Hallie Quinn Brown

Hallie Q. Brown (Photo courtesy of Wikipedia)

Hallie Quinn Brown

(March 10, 1849 (1850) – September 16, 1949)

Born to former slaves, Brown moved around as a child, including to a farm in Canada in 1864 and finally to Ohio in 1870. Brown enrolled at Wilberforce University and graduated with a Bachelor of Science in 1873.

Brown began her career as a teacher in South Carolina, where she taught both children and older adults. She also worked as a teacher in Mississippi before traveling back to Ohio for a teaching position. She began a lecture tour on behalf of Wilberforce University in the mid-1880s and received a degree from Chautauqua in 1886 and her Masters of Science from Wilberforce University in 1887. She was the first woman to accomplish this goal at the University.  

Brown held many other prestigious positions; she was a dean at Allen University, a principal of Tuskegee Institute under Booker T. Washington, and became a professor at Wilberforce University. Brown was well-known for her elocution and was a frequent lecturer on women’s issues, the temperance movement, and the plight of African Americans. Impressively, she represented the United States at the International Congress of Women in 1899 and was a speaker at the Woman’s Christian Temperance Union in 1895. She also performed for Queen Victoria of England in 1897.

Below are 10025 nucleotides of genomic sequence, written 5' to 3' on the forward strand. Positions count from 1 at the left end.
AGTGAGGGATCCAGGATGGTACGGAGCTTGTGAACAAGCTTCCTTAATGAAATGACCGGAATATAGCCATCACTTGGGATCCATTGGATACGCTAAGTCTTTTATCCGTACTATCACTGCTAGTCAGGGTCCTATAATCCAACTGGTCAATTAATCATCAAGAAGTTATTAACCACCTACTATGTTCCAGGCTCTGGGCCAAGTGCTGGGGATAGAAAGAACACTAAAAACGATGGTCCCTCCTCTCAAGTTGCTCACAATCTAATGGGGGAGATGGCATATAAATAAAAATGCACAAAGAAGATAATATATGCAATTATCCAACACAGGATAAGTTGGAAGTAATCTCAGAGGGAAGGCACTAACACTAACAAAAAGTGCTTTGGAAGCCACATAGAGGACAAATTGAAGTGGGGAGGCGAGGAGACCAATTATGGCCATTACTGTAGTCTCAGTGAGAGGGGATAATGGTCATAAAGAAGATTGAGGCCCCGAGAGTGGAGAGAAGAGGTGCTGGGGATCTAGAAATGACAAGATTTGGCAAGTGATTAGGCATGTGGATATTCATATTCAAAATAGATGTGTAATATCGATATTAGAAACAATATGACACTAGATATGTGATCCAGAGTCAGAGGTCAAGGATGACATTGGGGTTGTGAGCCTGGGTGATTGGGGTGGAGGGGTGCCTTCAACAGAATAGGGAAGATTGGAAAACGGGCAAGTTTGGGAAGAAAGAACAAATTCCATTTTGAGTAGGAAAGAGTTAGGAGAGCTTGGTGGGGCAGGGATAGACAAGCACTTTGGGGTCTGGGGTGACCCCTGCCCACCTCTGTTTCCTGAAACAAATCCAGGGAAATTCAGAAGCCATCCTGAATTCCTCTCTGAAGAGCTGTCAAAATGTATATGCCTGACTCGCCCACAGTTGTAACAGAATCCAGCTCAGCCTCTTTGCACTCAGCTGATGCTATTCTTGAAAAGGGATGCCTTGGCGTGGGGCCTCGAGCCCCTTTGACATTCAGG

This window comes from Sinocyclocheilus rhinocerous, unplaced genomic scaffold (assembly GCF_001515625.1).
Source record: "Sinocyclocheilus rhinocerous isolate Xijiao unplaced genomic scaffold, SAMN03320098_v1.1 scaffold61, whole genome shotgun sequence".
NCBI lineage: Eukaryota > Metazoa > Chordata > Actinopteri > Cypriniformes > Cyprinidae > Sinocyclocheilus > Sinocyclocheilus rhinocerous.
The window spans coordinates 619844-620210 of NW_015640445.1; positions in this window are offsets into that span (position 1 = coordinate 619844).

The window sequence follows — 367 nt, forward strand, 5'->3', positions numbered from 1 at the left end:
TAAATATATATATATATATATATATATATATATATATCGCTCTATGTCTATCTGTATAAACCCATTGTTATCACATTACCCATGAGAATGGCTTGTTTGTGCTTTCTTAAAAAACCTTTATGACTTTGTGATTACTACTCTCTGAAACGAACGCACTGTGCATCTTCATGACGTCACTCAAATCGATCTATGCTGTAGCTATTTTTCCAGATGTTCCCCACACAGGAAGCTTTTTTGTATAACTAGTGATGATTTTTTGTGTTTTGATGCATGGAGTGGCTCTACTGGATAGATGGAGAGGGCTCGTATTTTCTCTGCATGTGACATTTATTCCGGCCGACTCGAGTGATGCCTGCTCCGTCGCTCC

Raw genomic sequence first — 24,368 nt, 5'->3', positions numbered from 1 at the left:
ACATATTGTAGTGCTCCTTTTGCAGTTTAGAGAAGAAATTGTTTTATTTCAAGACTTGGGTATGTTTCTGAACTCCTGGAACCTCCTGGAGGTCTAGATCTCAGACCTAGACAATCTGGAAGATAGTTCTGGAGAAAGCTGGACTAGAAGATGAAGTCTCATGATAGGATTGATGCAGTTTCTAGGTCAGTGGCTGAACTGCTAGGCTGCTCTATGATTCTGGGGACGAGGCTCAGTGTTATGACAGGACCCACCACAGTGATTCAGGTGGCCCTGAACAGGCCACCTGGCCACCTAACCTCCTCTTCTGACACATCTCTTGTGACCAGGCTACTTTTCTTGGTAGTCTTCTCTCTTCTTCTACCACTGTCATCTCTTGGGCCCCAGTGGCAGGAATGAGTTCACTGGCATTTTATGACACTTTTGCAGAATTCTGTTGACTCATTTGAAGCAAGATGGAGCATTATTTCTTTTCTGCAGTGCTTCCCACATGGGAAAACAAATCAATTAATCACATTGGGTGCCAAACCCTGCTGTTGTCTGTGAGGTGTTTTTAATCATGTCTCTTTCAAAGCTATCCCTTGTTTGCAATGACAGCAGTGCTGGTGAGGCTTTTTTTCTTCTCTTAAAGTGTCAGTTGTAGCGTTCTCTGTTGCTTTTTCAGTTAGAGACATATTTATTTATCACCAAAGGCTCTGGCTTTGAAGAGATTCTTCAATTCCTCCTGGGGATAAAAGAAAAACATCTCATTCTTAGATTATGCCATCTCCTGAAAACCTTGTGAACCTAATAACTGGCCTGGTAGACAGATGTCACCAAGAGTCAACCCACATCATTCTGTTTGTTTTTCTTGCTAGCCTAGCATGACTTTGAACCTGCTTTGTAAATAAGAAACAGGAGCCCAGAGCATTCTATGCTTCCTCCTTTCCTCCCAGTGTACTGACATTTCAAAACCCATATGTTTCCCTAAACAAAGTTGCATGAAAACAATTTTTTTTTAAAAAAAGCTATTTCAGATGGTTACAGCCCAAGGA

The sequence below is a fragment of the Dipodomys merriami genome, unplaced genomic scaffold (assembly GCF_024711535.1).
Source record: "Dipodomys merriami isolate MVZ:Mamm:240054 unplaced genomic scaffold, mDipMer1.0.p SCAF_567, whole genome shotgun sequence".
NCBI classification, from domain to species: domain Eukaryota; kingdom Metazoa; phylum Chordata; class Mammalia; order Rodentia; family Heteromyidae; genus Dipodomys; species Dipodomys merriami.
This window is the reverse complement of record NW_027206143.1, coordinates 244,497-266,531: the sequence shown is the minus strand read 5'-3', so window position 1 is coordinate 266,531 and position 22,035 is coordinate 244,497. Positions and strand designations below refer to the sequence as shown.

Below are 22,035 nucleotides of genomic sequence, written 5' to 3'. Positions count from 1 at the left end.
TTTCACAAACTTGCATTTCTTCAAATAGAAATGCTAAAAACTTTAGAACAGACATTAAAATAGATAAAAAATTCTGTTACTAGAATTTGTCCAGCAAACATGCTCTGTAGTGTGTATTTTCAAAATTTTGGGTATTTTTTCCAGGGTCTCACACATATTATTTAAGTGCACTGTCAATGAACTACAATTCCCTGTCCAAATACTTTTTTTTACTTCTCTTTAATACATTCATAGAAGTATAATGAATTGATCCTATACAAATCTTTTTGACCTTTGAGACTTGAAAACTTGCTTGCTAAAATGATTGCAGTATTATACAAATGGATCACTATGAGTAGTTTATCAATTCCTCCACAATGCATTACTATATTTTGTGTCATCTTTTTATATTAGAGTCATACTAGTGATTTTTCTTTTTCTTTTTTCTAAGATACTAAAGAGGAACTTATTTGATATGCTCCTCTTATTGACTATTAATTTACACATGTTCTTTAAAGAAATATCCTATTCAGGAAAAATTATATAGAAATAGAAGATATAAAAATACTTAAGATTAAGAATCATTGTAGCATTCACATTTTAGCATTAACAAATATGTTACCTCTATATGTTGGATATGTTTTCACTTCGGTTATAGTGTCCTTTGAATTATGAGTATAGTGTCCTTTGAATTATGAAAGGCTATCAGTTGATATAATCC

Brown was the founder of the Colored Woman’s League of Washington D.C. which eventually became the National Association of Colored Women. From 1905 to 1912, she was the president of the Ohio State Federation of Colored Women and the president of the N.A.C.W. from 1920 to 1924. In 1924 she spoke at the Republican National Convention and directed campaign work for African-Americans for Calvin Coolidge. Brown was also an active member of the A.M.E. Church.

Brown passed away in Wilberforce, Ohio in 1949 – she was either 99 or 100 years old. She is buried at Massies Creek Cemetery in Cedarville, Ohio.  Hallie Q. Brown


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